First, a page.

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A Most Wanted Book
A Most Wanted Man - John le Carré
Member Name: monkeyboy2
A Most Wanted Man - John le Carré
Advantages: Has something to say, the author is an old pro
Disadvantages: Lacks a little lustre
John le Carre is the best-selling author most famous for his cold war spy novels 'The Spy Who Came in from the Cold' and 'Tinker, Tailor, Soldier, Spy'. This is his 2008 story about the War on Terror.
Big Melik is a Turkish heavyweight boxer living in Hamburg with his mother Leyla. Both of them are decent people living a quiet life and want most of all for their application for German citizenship to be finally accepted.
On the other side of town, Mr Tommy Brue is the owner of Brue Freres plc, a small bank now based in the city, and fast approaching his retirement with both dread and relief. Brue is the very picture of success and yet he feels empty and is deeply bored with his routine working life and the stilted marriage with his possibly adulterous wife.
Annabel Richter is a young lawyer. Turning her back on family wealth, she is now legal counsel at Sanctuary North, a Christian Foundation that works for the protection of stateless and displaced persons in the region of North Germany.
And Gunther Bachmann is a veteran spy, demoted from his high-status work in Beirut, Mogadishu and Aden and now working in domestic intelligence in Hamburg, of all places, instead of Berlin. Bachmann has a brilliant practical mind and years of experience in the field, yet he is new to the much murkier world of inter-agency politics.
What brings them all together is the arrival in Hamburg of young Issa Karpov, a malnourished Chechen with a Russian surname. Issa has been seriously tortured and still carries the physical and mental scars inside his oversized coat as he trudges the streets of Hamburg, searching for a banker named Tommy Brue...
I won't give any more away as this is one of those books that is impossible to confidently predict. Will everything work out or will it all go tits up? The author keeps you guessing as the plot elements unfold to reveal who did what to whom and whose side everyone is on.
Stylistically, this is a classic case of an aging author writing with such confidence that it comes across as somewhat lazy. Veteran authors have a tendency to use fewer words to tell the story and to be more impressionistic with description. And that's fine, they've put the work in, give em a break, I say. But still, at times in this book it's as if le Carre is turning to you with a wink and saying "look, its not real life and you know this is a novel, I know it's a novel, can we just move on now?". It doesn't ruin it but a little more effort would have been a huge improvement. Much of the plot is moved on through dialogue, which is a faster way to write but can be a little tedious to read. It moves along at a fairly brisk pace, changing character view points to keep things interesting, there's a whiff of love and a sprinkling of humour. Le Carre is an old pro for sure.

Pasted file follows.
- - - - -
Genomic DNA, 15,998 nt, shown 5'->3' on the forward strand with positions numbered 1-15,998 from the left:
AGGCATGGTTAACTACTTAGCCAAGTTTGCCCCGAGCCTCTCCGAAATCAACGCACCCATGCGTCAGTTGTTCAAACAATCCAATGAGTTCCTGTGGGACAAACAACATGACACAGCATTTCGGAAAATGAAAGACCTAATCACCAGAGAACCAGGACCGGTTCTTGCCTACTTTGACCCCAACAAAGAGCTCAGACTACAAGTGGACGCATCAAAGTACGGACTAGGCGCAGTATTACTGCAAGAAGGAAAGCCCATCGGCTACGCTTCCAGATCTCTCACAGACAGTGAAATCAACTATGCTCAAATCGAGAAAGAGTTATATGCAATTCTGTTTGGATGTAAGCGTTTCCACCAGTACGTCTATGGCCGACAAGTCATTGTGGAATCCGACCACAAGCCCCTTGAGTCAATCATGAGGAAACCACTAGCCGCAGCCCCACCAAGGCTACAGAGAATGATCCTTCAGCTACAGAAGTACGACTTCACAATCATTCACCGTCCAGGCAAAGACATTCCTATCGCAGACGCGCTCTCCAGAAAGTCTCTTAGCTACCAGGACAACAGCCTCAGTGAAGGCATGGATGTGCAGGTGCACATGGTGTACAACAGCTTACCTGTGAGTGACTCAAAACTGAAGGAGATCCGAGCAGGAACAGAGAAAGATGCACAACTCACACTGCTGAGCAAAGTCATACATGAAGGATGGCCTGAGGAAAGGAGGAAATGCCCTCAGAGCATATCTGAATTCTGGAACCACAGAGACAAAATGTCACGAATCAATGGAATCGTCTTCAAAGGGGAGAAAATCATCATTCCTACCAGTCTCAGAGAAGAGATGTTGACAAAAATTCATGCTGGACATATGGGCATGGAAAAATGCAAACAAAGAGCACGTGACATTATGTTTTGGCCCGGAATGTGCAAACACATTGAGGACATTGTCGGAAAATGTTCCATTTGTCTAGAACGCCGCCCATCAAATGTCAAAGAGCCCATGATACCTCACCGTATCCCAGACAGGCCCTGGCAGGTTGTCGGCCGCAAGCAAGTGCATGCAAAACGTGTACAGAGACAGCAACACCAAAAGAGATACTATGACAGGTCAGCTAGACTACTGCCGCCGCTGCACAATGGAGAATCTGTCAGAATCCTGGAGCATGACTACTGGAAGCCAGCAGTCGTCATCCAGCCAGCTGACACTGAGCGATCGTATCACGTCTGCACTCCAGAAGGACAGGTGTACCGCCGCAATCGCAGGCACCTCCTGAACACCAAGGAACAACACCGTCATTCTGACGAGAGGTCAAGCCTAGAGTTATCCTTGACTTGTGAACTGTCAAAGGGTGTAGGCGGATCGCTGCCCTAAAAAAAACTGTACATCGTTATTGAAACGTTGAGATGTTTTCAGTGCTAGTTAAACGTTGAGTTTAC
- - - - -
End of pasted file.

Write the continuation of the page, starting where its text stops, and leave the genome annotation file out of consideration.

Subject-wise, this is marketed as a book about the War on Terror. I even said as much above. But it isn't really. It's only about a small part of it - though some would argue the most important part. What this novel does do is fully illustrate the effect that the anti-terrorism hysteria of 'the state' has upon individuals that find themselves targeted and abused purely on the basis of their faith or ethnic origins.
Le Carre worked in for MI6 in Hamburg in the early sixties and he clearly knows the city very well, despite the massive changes to it that time. However, and more importantly, he clearly doesn't know anything about how the German intelligence system actually works in the 21st Century. I'm not saying I do, I haven't got a clue, it's just that it's obvious from the glaring lack of detail that the guy's totally winging it. That fact doesn't detract overly much from the novel but it means it doesn't have the air of authenticity that le Carre's earlier spy novels do.
However, one thing that has a crystal-clear ping of authenticity is the unapologetic ruthlessness of people in the Intelligence business. What we learn about that subject from this novel is: most Intelligence people are utter bastards, and the American ones are the biggest bastards of them all. Nothing new there, then, sure, but creating believable, sympathetic characters and dropping them into that harsh world really tugs at the old heart strings. These Intelligence people really do not care one jot that they will inevitably abduct, torture and detain innocent men while trying to catch 'proper terrorists'. In fact, the strategy is actually to monitor and if possible round up anyone with views that are labelled by the state as 'extremist' - real life Thought Police in action. And that strategy is certainly self-defeating as increasing numbers get fed up with this persecution and sympathise more with those 'extremist' views. In this book, the only ruthless terrorists are those that work in Intelligence. It's surprising to me that this old establishment figure and cold war veteran holds that opinion but I respect him all the more for it.
It's a good book and well worth a read. It doesn't get a higher rating only because it's a little bit lacklustre here and there.
Summary: Worth reading